Improving the supply of medicines in Fiji, natural resource management in the Mekong, and the health of livestock in Cambodia and Laos are among 20 new projects to be undertaken as part of the New Colombo Plan.
“This is a wonderful way for the University to engage with entrepreneurial Asia. It allows our students to experience cross-cultural learning, corporate and community engagement and the challenges of entrepreneurship and innovation."
The federal government announced the $AU20 million of funding for the 2016 phase of the plan, which will send more than 5,450 students across Australia on internships and study programs to 28 locations throughout the Indo-Pacific region. Overall the government has committed $100 million over five years to this major initiative to enhance knowledge of the Indo-Pacific region.
Since the scheme first launched in December 2013, the University has received funding to send 189 students to Indonesia, Japan, China and Laos. In a major expansion of the University’s involvement, this year’s announcement supports 304 students undertaking projects in those four countries and eight more: India, Cambodia, Samoa, Vietnam, Fiji, Thailand, the Solomon Islands, Indonesia and Myanmar.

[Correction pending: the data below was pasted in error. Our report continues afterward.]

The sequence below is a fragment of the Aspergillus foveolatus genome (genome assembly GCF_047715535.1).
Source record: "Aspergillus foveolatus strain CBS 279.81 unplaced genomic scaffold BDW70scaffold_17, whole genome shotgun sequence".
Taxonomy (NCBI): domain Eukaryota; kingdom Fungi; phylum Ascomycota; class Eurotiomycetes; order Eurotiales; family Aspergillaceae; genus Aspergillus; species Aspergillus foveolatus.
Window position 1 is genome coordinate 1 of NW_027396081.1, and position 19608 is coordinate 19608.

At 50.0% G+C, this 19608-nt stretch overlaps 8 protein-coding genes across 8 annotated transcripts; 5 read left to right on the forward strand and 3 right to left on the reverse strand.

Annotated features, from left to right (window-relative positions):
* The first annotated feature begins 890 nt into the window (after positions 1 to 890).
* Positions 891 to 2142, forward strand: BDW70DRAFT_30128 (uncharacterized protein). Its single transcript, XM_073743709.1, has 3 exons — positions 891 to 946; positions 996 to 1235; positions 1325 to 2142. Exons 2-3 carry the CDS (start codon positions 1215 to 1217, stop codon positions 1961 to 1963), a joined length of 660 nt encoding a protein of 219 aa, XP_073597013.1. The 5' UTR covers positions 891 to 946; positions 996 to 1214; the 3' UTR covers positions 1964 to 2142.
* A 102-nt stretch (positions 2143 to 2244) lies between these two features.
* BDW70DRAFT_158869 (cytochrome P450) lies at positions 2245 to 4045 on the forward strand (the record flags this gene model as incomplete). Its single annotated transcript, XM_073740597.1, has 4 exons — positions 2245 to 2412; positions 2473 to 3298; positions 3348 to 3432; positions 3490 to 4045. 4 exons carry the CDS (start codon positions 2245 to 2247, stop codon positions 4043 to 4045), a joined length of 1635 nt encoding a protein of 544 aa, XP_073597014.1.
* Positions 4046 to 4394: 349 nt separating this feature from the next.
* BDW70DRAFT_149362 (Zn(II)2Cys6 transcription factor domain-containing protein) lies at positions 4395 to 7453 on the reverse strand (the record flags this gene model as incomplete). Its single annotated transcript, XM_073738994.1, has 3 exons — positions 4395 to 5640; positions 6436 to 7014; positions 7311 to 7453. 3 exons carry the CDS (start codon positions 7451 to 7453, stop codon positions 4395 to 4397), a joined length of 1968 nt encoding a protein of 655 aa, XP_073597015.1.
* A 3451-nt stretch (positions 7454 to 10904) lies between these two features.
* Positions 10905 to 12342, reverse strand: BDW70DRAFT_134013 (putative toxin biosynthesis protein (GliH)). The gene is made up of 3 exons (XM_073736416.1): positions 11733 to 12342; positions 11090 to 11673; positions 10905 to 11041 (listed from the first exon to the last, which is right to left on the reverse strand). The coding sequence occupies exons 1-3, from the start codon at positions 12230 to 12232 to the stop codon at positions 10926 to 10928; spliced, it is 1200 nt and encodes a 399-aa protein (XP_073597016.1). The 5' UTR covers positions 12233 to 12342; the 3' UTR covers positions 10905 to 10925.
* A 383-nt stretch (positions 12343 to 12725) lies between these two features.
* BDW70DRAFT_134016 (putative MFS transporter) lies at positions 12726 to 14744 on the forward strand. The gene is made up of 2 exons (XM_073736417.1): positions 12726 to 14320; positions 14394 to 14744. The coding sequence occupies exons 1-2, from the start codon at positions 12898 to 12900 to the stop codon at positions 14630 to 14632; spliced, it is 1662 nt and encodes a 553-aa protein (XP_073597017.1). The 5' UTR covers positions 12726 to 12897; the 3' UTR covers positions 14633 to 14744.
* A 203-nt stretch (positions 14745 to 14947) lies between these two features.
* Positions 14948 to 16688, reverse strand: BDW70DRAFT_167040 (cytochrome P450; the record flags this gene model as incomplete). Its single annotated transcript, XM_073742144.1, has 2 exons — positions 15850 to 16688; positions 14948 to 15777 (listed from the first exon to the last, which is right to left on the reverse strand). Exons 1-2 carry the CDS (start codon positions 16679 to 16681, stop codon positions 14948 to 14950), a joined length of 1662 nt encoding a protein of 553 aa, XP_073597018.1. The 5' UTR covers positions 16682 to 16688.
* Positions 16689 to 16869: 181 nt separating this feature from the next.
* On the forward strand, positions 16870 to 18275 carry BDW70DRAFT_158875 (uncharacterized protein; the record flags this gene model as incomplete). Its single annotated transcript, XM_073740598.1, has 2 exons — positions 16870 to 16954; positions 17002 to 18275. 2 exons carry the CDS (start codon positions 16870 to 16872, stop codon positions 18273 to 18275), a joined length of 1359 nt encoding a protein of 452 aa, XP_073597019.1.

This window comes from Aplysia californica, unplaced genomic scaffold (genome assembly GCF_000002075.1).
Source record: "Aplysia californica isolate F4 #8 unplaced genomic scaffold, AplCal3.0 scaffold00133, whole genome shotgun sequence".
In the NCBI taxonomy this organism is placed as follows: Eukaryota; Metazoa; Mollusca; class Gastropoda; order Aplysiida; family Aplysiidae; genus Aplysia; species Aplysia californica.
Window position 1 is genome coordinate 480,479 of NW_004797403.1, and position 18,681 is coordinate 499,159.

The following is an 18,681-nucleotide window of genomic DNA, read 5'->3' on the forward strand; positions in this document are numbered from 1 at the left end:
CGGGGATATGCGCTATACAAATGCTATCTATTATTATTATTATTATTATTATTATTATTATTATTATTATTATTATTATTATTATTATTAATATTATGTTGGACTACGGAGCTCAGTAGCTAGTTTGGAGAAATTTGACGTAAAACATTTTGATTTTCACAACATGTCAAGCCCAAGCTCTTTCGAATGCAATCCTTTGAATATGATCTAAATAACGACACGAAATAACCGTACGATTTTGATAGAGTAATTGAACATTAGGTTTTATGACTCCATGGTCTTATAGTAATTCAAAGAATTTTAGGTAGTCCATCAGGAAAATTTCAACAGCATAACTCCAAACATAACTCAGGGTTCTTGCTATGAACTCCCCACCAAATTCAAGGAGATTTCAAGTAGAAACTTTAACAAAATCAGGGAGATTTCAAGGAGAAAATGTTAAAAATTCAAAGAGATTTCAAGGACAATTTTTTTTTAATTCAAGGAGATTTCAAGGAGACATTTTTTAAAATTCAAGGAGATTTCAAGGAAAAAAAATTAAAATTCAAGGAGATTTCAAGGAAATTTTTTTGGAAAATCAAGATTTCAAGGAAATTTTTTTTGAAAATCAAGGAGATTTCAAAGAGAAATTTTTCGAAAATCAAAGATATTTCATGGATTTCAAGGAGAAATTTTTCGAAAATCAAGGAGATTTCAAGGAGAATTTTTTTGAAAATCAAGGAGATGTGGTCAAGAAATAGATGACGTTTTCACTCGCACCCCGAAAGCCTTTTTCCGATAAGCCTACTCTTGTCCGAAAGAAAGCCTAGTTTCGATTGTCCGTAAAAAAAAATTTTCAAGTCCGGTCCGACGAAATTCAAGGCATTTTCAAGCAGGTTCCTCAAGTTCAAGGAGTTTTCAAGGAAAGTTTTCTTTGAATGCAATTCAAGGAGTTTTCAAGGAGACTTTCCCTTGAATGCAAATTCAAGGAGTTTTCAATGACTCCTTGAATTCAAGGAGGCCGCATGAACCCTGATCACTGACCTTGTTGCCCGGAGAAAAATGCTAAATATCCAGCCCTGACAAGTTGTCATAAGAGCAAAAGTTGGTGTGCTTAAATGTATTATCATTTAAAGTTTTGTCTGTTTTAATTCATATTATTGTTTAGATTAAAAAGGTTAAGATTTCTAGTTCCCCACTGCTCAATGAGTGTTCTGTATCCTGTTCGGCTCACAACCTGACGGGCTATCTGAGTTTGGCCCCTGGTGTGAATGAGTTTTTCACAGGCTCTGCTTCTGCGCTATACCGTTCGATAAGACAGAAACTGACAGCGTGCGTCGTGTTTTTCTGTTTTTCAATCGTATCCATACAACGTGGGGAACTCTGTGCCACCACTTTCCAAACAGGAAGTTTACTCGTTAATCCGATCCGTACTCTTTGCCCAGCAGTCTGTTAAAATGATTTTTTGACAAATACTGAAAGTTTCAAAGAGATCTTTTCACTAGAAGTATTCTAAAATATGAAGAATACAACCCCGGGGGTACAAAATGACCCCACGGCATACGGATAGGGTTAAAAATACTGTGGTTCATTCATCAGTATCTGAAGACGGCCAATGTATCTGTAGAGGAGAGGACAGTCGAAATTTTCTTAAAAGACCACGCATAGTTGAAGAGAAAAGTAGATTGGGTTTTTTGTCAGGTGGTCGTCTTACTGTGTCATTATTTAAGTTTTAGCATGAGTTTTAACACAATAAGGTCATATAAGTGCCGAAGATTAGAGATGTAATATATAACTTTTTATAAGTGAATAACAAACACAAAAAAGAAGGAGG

“We are delighted to have government support for such a large number of projects, spread across ten faculties and including the involvement of the Sydney Southeast Asia Centre (SSEAC), United States Studies Centre and the China Studies Centre,” said Professor Michele Ford, Director of SSEAC.
SSEAC will be involved in five interdisciplinary projects, leading two field schools to Indonesia and supporting three remote and rural enterprise programs in Indonesia, Myanmar and Vietnam.
“This is a wonderful way for the University to engage with entrepreneurial Asia. It allows our students to experience cross-cultural learning, corporate and community engagement and the challenges of entrepreneurship and innovation. They will be working to resolve real-life commercial problems for entrepreneurial businesses in Asia,” said Dr Richard Seymour, Program Director of Entrepreneurship and Innovation, at the University of Sydney Business School.
“We have a long history of engaging across Southeast Asia, India and China, and this funding allows us to deepen relationships that have grown between partner Universities, entrepreneurial businesses, and our own initiatives such as those developing entrepreneurial women and entrepreneurship in people with disabilities.”
The involvement of students from a range of disciplines is an important feature of many of the University’s New Colombo Plan initiatives. Reflecting on her experience in Batam, Indonesia, on a SSEAC interdisciplinary field school, Bachelor of Health Sciences student Veiongo Lamipeti, commented: “Interdisciplinary fieldwork is not only challenging but it is one of the best learning opportunities that I have personally ever experienced…Each discipline brings a different perspective, attitude and approach to our fieldwork. This group is the epitome of the idea that diversity enhances productivity, creativity and as a result, enhances everyone’s understanding of the area of research.”